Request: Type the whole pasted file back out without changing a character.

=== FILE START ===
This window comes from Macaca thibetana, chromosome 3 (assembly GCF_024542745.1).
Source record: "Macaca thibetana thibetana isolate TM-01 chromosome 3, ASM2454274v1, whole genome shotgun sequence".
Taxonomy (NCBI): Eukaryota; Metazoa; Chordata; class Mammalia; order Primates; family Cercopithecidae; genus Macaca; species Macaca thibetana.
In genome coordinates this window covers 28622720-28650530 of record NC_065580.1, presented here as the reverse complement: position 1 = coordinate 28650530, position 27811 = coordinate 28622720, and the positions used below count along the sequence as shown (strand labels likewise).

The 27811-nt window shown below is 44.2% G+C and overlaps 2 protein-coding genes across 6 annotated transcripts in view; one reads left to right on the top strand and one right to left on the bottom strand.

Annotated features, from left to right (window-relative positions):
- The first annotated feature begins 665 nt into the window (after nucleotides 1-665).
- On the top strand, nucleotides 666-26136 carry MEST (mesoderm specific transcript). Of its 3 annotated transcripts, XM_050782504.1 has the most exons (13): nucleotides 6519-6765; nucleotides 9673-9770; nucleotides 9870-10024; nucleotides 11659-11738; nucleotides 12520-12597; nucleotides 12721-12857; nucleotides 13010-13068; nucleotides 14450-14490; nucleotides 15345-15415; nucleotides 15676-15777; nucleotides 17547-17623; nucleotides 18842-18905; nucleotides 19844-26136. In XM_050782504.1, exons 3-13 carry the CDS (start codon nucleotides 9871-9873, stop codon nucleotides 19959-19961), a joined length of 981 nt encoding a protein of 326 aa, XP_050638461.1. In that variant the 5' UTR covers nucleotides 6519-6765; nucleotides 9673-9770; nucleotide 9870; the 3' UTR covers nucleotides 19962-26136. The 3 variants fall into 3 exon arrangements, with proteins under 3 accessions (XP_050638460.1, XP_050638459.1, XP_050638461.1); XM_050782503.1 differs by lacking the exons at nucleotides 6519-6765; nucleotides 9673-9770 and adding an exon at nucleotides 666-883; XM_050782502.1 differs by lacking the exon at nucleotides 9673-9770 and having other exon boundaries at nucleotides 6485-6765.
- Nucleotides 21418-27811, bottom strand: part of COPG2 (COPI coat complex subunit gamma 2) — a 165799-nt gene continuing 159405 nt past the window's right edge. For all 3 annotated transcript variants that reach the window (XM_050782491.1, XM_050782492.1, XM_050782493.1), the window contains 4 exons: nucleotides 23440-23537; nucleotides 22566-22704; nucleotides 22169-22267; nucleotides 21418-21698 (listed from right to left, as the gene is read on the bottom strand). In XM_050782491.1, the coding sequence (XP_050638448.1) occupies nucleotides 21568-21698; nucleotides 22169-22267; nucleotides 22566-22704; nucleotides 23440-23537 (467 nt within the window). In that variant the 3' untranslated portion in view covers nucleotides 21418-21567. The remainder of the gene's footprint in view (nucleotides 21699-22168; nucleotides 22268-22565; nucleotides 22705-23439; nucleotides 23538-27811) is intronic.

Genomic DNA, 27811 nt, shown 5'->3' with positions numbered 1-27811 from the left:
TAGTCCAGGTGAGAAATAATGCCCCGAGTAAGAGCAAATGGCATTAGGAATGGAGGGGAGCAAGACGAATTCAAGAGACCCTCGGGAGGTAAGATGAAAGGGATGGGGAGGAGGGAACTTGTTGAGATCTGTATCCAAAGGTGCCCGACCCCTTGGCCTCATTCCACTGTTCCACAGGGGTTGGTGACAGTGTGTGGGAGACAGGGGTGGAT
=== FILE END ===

This window comes from Macaca thibetana, chromosome 3 (assembly GCF_024542745.1).
Source record: "Macaca thibetana thibetana isolate TM-01 chromosome 3, ASM2454274v1, whole genome shotgun sequence".
Taxonomy (NCBI): Eukaryota; Metazoa; Chordata; class Mammalia; order Primates; family Cercopithecidae; genus Macaca; species Macaca thibetana.
In genome coordinates this window covers 28622720-28650530 of record NC_065580.1, presented here as the reverse complement: position 1 = coordinate 28650530, position 27811 = coordinate 28622720, and the positions used below count along the sequence as shown (strand labels likewise).

The 27811-nt window shown below is 44.2% G+C and overlaps 2 protein-coding genes across 6 annotated transcripts in view; one reads left to right on the top strand and one right to left on the bottom strand.

Annotated features, from left to right (window-relative positions):
- The first annotated feature begins 665 nt into the window (after nucleotides 1-665).
- On the top strand, nucleotides 666-26136 carry MEST (mesoderm specific transcript). Of its 3 annotated transcripts, XM_050782504.1 has the most exons (13): nucleotides 6519-6765; nucleotides 9673-9770; nucleotides 9870-10024; nucleotides 11659-11738; nucleotides 12520-12597; nucleotides 12721-12857; nucleotides 13010-13068; nucleotides 14450-14490; nucleotides 15345-15415; nucleotides 15676-15777; nucleotides 17547-17623; nucleotides 18842-18905; nucleotides 19844-26136. In XM_050782504.1, exons 3-13 carry the CDS (start codon nucleotides 9871-9873, stop codon nucleotides 19959-19961), a joined length of 981 nt encoding a protein of 326 aa, XP_050638461.1. In that variant the 5' UTR covers nucleotides 6519-6765; nucleotides 9673-9770; nucleotide 9870; the 3' UTR covers nucleotides 19962-26136. The 3 variants fall into 3 exon arrangements, with proteins under 3 accessions (XP_050638460.1, XP_050638459.1, XP_050638461.1); XM_050782503.1 differs by lacking the exons at nucleotides 6519-6765; nucleotides 9673-9770 and adding an exon at nucleotides 666-883; XM_050782502.1 differs by lacking the exon at nucleotides 9673-9770 and having other exon boundaries at nucleotides 6485-6765.
- Nucleotides 21418-27811, bottom strand: part of COPG2 (COPI coat complex subunit gamma 2) — a 165799-nt gene continuing 159405 nt past the window's right edge. For all 3 annotated transcript variants that reach the window (XM_050782491.1, XM_050782492.1, XM_050782493.1), the window contains 4 exons: nucleotides 23440-23537; nucleotides 22566-22704; nucleotides 22169-22267; nucleotides 21418-21698 (listed from right to left, as the gene is read on the bottom strand). In XM_050782491.1, the coding sequence (XP_050638448.1) occupies nucleotides 21568-21698; nucleotides 22169-22267; nucleotides 22566-22704; nucleotides 23440-23537 (467 nt within the window). In that variant the 3' untranslated portion in view covers nucleotides 21418-21567. The remainder of the gene's footprint in view (nucleotides 21699-22168; nucleotides 22268-22565; nucleotides 22705-23439; nucleotides 23538-27811) is intronic.

Genomic DNA, 27811 nt, shown 5'->3' with positions numbered 1-27811 from the left:
TAGTCCAGGTGAGAAATAATGCCCCGAGTAAGAGCAAATGGCATTAGGAATGGAGGGGAGCAAGACGAATTCAAGAGACCCTCGGGAGGTAAGATGAAAGGGATGGGGAGGAGGGAACTTGTTGAGATCTGTATCCAAAGGTGCCCGACCCCTTGGCCTCATTCCACTGTTCCACAGGGGTTGGTGACAGTGTGTGGGAGACAGGGGTGGAT